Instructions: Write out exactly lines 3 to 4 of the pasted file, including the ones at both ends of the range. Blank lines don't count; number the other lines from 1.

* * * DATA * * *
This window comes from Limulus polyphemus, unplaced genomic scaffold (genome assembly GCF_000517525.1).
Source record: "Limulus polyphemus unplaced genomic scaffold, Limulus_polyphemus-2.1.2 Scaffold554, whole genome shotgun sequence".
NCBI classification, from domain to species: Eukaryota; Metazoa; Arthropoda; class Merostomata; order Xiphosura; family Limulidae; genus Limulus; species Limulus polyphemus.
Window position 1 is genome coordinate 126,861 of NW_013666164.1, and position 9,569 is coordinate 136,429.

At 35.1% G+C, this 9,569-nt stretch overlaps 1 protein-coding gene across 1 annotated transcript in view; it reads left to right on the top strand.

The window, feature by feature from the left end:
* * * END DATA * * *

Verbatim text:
NCBI classification, from domain to species: Eukaryota; Metazoa; Arthropoda; class Merostomata; order Xiphosura; family Limulidae; genus Limulus; species Limulus polyphemus.
Window position 1 is genome coordinate 126,861 of NW_013666164.1, and position 9,569 is coordinate 136,429.